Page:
Barnes and Noble just revealed that it's upcoming e-reader is the one from Plastic Logic that we've long heard about. Which means the Kindle may have a decent competitor on the scene.
After all, Plastic Logic's e-reader is the most interesting-looking and sounding one yet—it's design is super-minimalist thanks to its touchscreen, it's supposedly a very slender device indeed, and it has a whopping 8.5 by 11-inch electronic ink display that rivals the Kindle DX's. Its built to support the EPub format, also used by Sony, which is how B&N plans on releasing the texts from its e-bookstore.
At this point, B&N's plan becomes clear—the books will be tied to the B&N e-reader, and not downloadable by Kindle or Sony Reader owners. Essentially B&N is trying to set up a closed ecosystem that's a direct rival to Amazon's, and that's based from its bricks and mortar stores and a website, versus Amazon's 100% cloud-based solution. Whether B&N's e-store will incorporate an over-the-air download system, utilizing the in-built 3G chips in the e-reader, like Whispernet isn't clear yet. And it may be a tricky deal to set up given how much trouble Amazon's apparently having trying to expand the service overseas.
That doesn't mean B&N doesn't have more tricks up its sleeve, however: Its e-bookstore will have over 700,000 titles, more than twice that of Amazon, with best-seller prices at around $10. And the company's pulled off a deal with Google to enable its users to download Google's 500,000 public text library for free too. That means B&N ia offering close to one million more texts than Amazon does to its Kindle users. And they're not just being made available on the Plastic Logic e-reader either—B&N have iPhone, BlackBerry and PC software on the way too.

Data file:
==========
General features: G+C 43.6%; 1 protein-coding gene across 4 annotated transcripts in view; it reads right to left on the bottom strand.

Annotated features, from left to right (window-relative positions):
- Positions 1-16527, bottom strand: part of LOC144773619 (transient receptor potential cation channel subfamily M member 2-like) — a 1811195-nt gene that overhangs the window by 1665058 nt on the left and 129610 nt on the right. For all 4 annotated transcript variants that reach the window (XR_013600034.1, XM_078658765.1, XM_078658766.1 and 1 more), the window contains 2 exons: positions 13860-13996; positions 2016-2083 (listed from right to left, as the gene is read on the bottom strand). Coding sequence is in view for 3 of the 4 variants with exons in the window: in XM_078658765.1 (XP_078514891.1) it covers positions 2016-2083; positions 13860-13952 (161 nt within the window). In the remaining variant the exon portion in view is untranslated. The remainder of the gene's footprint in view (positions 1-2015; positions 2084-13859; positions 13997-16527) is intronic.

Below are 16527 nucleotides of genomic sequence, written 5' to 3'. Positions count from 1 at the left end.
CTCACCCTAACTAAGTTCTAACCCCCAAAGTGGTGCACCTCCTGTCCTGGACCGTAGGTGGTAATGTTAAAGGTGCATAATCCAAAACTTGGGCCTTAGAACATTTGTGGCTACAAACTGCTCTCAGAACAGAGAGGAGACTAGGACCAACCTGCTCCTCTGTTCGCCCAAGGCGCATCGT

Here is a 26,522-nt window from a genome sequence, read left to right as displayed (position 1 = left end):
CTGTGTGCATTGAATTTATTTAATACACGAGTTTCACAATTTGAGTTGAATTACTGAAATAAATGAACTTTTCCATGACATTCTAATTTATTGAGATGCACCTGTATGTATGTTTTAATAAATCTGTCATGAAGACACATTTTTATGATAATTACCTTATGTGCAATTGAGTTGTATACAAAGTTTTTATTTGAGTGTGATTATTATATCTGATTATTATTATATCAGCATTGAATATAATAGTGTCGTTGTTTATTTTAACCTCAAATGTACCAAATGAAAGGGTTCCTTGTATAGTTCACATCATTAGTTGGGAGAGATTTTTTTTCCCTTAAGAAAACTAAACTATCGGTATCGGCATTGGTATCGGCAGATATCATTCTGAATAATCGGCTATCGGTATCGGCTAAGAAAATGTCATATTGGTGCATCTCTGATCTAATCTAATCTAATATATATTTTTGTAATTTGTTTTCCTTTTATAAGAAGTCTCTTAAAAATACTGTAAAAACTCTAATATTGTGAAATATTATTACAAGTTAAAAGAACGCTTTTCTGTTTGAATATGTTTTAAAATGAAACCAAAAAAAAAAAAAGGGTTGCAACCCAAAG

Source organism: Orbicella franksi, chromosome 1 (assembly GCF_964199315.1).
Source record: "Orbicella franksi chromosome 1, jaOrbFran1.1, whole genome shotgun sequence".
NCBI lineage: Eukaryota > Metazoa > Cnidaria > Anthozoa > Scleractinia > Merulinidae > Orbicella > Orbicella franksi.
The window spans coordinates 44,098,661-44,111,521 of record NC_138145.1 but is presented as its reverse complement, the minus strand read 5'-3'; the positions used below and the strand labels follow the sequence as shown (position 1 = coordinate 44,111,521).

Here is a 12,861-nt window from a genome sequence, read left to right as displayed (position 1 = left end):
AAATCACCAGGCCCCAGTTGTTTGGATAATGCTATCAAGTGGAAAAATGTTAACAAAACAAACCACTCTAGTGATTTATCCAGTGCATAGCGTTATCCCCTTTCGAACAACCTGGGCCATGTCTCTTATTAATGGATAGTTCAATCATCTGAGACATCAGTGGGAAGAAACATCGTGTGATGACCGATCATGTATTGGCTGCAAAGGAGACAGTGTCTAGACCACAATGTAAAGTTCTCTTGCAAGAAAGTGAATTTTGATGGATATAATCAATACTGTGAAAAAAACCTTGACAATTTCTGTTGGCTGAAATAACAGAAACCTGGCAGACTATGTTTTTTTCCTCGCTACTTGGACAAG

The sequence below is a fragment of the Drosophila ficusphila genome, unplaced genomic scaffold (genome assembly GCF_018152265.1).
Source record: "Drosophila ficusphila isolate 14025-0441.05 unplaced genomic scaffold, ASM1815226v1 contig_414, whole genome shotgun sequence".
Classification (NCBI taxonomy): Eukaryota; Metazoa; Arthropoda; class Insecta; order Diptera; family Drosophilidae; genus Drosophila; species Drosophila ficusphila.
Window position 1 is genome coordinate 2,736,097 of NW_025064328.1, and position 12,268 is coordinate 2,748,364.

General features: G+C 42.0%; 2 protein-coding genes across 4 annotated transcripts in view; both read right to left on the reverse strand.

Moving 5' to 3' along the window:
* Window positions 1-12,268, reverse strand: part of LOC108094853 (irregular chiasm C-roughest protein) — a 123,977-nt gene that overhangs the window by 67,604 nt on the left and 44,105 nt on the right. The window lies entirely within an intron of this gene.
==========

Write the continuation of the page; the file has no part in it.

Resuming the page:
All of which makes the story very very interesting indeed—Barnes and Noble really is taking the fight to Amazon with its plans. Since Amazon's credited with stealing much of the custom from bricks and mortar bookstores, it's practically the only way physical bookstores can react. And the stores may even have one big advantage over Amazon: Picking up and handling the attractive Plastic Logic device in the store could certainly sell more units than ogling pictures of the Kindle on Amazon.